How to prevent war

The main determinant in preventing a Syrian attack is an old-fashioned one: deterrence.

idf artillery 298 88 ap (photo credit: AP )
idf artillery 298 88 ap
(photo credit: AP )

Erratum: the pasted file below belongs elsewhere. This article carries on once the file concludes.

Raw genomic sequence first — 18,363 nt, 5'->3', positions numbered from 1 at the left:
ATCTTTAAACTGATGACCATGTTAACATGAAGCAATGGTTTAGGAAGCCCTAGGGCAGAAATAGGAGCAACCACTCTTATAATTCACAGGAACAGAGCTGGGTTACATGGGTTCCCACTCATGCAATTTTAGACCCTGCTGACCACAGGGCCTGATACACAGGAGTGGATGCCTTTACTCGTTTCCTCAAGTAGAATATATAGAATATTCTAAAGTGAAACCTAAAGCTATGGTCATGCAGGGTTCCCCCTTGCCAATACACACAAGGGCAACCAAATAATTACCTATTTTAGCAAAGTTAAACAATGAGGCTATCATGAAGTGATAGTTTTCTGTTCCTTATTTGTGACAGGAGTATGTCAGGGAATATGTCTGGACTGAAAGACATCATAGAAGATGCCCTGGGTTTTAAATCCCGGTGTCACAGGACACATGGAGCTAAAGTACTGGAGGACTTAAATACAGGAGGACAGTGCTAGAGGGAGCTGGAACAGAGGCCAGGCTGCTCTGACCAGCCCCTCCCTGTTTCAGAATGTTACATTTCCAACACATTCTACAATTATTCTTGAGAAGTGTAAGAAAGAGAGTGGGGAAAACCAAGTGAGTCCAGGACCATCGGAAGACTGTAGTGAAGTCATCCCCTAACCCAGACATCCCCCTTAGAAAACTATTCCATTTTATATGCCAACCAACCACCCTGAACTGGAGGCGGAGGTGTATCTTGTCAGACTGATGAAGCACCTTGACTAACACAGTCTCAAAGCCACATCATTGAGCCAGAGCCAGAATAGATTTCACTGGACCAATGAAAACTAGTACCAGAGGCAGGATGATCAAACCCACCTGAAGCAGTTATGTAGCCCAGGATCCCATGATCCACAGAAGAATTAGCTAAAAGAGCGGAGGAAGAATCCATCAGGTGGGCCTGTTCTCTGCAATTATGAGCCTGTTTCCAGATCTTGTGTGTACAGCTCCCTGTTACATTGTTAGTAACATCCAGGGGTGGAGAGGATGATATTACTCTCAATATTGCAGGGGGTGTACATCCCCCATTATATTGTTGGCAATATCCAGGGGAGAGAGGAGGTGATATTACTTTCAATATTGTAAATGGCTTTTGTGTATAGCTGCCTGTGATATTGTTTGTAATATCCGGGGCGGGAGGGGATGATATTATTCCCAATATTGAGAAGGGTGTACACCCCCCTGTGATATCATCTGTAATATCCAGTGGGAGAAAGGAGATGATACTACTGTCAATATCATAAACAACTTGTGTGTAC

Whether or not the latest reports of a billion-dollar arms deal cut during Iranian President Mahmoud Ahmadinejad's visit to Damascus are correct, Syria has been on an arms buying spree. In the past year, while alternatively engaging in peace rhetoric and saber-rattling, the Syrian regime has reportedly bought a billion dollars of sophisticated missiles and aircraft. Perhaps it is the hefty price tag of these weapons that prompted Syrian President Bashar Assad to say to his parliament last week that "The Israelis should remember that the price of peace is lower than the cost of war." We do not need Assad to tell us the price of war, a price we have been paying since the reestablishment of the Jewish state almost 60 years ago. Nor do we need the endless speculation about a war with Syria that so many seem to expect will occur this coming summer, as if wars are scheduled like vacations or election campaigns. Wars are indeed sometimes affected by miscalculations and misinformation. In 1967, for example, King Hussein of Jordan was convinced to attack Israel by false Egyptian reports that Egypt was defeating Israel, when the truth was that the Egyptian air force had been destroyed on the ground in the first hours of the Six Day War. But the underlying causes of war are not hidden; they are the result of aggressive designs of dictatorial regimes. Such regimes decide to attack when they deem it in their interest to do so. It is the task, therefore, of Israel and the international community to ensure that such an attack would not be in the interest of Assad's regime. One aspect of this is to make it clear to Assad, as Prime Minister Ehud Olmert has done, that Israel stands ready to engage in direct, unconditional peace negotiations with Syria any time, anywhere. We are under no illusions that Assad is interested in such negotiations, much less concluding a peace treaty. But the offer must be, and clearly is, on the table. Peace offers, however, cannot be relied upon to prevent war because Syria is not interested in peace. On the contrary, Syria fights peace with Israel with all its might, including through forces most opposed to peace with Israel, such as Hamas and Hizbullah. Like other Arab dictatorships, Syria has depended on enmity with Israel to distract from its own failed rule, and there is no reason to believe that its calculations have changed. Accordingly, the main determinant in preventing a Syrian attack is an old-fashioned one: deterrence. Syria must understand that the cost of attacking will be much higher than even a regime that cares nothing for its people's interests is willing to pay. The IDF understands this, and is therefore ensuring that it is trained and equipped to fight a conventional war, after years of focusing on fighting terrorists. Last year's war in Lebanon was a vivid wake-up call alerting to this necessity, and that call is being heeded. But deterrence is not just a matter of military capabilities, but of clearly conveyed intentions, including wider diplomatic repercussions. The Syrian regime should be made to understand the obvious, namely that Israel will not only destroy any attacking force, but in response to an attack, will eliminate the regime's military capabilities and therefore threaten the regime's survival. Further, any missile attacks against Israeli civilians will be met with the full and direct targeting of all of the regime's assets. The international community can also play an important role in preventing a possible Syrian miscalculation by clarifying in advance the diplomatic results of such aggression. If the Assad regime, for example, understands that an attack would be met with a European and American initiative to impose Chapter 7 sanctions on Damascus in the UN Security Council, and full backing for Israel's right to self-defense, the possibility of such an attack would be greatly reduced. To be credible, however, the UN must ensure that the resolutions it has already passed are enforced. Syria is flagrantly violating the UN-imposed embargo on support for Hizbullah without consequences. The US and Europe have not imposed sufficient pressure on the Lebanese government to request that UNIFIL deploy along the Lebanese-Syrian border to prevent weapons smuggling. The failure to punish Syria and enforce Resolution 1701 constitutes a direct risk of encouraging either Hizbullah or Syria to attack Israel, and should be urgently corrected regardless of any rhetorical dance over peace talks or a proposed regional conference. War is eminently preventable, provided that basic steps to reduce its likelihood - by convincing the aggressor that it will be too costly - are taken.